Maybe it’s because I am getting older. Maybe it’s because I am mellowing with age (my wife is chuckling as I write this one). Maybe it’s because one of the four players I was inducted with is no longer with us. Or maybe it’s just that I appreciate things more these days. For whatever reason, I was especially nostalgic this year as I returned to Springfield, Mass., for the Basketball Hall of Fame induction ceremony.
The sold-out event, held right on Center Court in the Hall, was meaningful and intimate. This year’s exceptional class was dubbed the “Super Six” by the media. Alessandro Gamba, the legendary Italian coach, spoke eloquently in broken English of his love for the game. Joe Dumars, as usual, exuded humility and class. Dave Gavitt, ever the visionary, implored us not to forget the importance of education for those individuals whose professional basketball dreams have been shattered.
Dominique Wilkins, with newborn baby in tow, remembered all the people who helped him along the way. Geno Auriemma gave his players, many of whom attended, credit for his unparalleled success at Connecticut. And Charles Barkley, well, he was as funny and irreverent as ever, bringing the packed house plenty of laughs.
I mingled with the greats of the game before the ceremony. Bob Cousy, Tom Heinsohn and John Havlicek, three of the best Boston Celtics ever, chatted with each other unassumingly. With the size and flashiness of today’s players, those three could easily have gone unnoticed to the casual fan. I visited with the Harlem Globetrotters’ Marquis Haynes and Meadowlark Lemon. Both are still smiling and will always be remembered as true ambassadors for the game. I watched the ever-graceful Kareem Abdul-Jabbar attempt to dodge the hoards of fans that followed him everywhere hoping for an autograph.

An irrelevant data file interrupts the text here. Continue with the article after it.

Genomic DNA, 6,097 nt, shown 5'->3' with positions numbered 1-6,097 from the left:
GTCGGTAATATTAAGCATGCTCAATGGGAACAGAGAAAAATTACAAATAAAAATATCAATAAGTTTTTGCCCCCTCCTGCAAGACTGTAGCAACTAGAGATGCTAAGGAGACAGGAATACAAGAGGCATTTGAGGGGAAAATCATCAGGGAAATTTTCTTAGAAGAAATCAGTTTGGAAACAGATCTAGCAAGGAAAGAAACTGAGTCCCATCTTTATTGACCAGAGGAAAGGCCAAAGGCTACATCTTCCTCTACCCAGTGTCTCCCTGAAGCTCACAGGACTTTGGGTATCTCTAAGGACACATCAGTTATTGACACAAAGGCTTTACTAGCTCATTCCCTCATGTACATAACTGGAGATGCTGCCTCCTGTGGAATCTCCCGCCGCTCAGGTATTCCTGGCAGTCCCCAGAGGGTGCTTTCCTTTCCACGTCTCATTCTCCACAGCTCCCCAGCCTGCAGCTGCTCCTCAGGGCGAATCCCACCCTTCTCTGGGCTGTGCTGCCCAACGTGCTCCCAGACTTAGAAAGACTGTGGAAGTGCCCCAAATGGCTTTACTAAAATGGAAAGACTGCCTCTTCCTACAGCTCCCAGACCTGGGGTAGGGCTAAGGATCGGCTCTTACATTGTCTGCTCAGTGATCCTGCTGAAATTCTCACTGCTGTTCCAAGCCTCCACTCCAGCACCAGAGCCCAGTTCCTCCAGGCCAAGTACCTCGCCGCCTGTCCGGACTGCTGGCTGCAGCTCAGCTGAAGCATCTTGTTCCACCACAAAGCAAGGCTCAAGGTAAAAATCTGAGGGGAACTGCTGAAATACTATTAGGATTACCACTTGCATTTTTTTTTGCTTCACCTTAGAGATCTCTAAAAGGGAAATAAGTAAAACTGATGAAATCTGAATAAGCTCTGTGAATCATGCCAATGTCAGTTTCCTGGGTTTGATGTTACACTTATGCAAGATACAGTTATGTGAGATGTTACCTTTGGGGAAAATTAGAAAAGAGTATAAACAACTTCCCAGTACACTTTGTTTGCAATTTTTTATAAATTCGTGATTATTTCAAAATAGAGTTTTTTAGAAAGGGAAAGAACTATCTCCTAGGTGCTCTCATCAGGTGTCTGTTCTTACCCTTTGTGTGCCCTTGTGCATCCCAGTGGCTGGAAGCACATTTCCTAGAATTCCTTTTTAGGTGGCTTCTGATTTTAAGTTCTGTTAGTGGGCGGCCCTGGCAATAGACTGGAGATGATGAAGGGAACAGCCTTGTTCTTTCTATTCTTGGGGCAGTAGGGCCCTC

I made sure to take time to say hello and thank some of my former coaches, Bill Sharman and Lou Carnesecca. Lord knows, I was not an easy player to coach. Sharman is credited for being the inventor of the game-dayshootaround and he remembered how much I disliked the now-common ritual. Getting into the elevator quite late that night he jokingly said, “I’ll see you at 11 a.m. tomorrow for [the] shootaround.”
Looking up to the ceiling, I found my picture mounted with the other Hall of Famers. There I was with my idol Elgin Baylor. And with Julius Erving, Wilt Chamberlain, Jerry West, Oscar Robertson and Bill Russell. As the lump in my throat grew and my eyes moistened, I couldn’t help but be humbled by the honor of having my name and face forever enshrined in this hallowed Hall.
Former Warriors star Rick Barry is a member of the Basketball Hall of Fame. E-mail him at firstname.lastname@example.org.